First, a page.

"This was the first time that the two sides made positioning and planning of bilateral relations on a strategic level," Hu said.
"During the state visit that I paid to Japan last year, the two sides planned the blueprint for future development of China-Japan relations and pointed out the direction of the growth of bilateral relations in the 21st century by issuing the fourth political document between the two countries," Hu said.
The improvement and development of bilateral relations has not only brought major benefits to China and Japan, it also has contributed positively to peace, stability and prosperity in Asia and the world, Hu said.
China has always viewed and developed China-Japan relations from a strategic and long-term perspective. Hu said China will continue to pursue its policy of China-Japan friendship and work with Japan to realize the goal of peaceful coexistence, friendship for all generations, mutually beneficial cooperation and common development.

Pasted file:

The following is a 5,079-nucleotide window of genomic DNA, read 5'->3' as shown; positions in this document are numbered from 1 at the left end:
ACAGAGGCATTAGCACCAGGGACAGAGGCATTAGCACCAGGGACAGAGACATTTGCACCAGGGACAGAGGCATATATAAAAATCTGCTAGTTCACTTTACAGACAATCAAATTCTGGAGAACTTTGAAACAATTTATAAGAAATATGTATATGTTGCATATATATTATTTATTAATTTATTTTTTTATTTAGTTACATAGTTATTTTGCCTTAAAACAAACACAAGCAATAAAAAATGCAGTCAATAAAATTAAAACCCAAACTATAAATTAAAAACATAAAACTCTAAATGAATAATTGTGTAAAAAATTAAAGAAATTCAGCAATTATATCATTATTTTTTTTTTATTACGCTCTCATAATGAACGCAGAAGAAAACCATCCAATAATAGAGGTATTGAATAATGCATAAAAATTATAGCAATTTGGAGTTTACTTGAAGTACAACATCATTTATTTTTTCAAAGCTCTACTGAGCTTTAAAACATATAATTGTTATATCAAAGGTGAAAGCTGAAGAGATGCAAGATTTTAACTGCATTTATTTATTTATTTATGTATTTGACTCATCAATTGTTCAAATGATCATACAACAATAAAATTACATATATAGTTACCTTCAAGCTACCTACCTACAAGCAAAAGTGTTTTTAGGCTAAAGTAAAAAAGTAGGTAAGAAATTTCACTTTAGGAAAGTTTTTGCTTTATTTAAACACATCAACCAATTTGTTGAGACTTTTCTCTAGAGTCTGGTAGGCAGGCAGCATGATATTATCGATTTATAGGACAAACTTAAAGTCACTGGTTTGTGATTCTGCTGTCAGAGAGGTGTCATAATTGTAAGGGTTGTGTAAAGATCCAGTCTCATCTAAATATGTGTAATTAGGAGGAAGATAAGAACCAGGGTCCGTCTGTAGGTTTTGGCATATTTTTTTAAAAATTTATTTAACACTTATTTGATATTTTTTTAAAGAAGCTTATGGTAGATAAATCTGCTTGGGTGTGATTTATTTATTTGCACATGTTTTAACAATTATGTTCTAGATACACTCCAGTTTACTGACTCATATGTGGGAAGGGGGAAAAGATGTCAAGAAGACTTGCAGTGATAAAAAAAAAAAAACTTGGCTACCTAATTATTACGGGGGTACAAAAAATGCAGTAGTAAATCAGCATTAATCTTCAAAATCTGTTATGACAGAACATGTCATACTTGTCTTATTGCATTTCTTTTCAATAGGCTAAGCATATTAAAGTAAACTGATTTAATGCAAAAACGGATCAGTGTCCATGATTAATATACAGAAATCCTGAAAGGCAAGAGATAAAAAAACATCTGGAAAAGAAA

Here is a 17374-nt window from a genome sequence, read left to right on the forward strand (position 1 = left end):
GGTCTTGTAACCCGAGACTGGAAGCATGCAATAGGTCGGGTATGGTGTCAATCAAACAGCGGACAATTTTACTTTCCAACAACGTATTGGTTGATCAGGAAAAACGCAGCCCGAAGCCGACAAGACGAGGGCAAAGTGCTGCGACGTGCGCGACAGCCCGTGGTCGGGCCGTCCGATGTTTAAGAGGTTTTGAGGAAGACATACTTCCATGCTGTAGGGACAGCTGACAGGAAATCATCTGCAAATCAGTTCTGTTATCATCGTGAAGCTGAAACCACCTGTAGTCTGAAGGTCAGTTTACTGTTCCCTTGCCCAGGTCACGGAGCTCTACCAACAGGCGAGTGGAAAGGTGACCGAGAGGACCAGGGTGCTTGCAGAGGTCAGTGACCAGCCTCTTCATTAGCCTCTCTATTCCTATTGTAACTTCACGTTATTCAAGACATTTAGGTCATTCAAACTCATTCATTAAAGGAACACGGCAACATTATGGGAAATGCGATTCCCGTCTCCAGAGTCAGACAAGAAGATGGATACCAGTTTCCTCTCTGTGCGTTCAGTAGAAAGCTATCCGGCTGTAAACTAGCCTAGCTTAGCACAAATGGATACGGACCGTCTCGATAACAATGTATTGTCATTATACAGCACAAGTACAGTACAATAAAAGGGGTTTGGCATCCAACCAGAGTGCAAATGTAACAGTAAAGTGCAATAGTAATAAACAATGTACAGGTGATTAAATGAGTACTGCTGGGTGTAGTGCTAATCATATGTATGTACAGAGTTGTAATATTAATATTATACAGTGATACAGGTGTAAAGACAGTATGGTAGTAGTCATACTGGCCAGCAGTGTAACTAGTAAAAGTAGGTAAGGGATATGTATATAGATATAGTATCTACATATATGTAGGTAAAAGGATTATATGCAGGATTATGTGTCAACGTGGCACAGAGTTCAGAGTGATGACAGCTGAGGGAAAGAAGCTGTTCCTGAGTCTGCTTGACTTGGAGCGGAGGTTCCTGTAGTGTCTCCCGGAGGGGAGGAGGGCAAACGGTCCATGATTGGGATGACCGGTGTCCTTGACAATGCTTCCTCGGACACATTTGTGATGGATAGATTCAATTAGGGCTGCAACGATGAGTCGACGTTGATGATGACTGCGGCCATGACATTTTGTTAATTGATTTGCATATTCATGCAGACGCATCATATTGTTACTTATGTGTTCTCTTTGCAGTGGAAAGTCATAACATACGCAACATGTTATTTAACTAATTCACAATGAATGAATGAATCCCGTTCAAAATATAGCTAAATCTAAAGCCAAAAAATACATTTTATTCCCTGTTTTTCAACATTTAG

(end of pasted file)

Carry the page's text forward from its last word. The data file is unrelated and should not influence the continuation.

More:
Hu, noting that the world is currently undergoing complicated and profound changes, said China and Japan are sharing additional common interests and challenges.
"Bilateral relations are facing major opportunities for development at higher levels and in greater space," Hu said.
He said China is ready to work with Japan to advance their mutually beneficial relationship based on common strategic interests in a sustained and extensive way.
President Hu put forward five propositions on developing China-Japan relations.
First, Hu said, the two countries should enhance high-level communications so as to improve political trust. Leaders of the two countries should maintain contact and continuously add political impetus to the development of bilateral ties.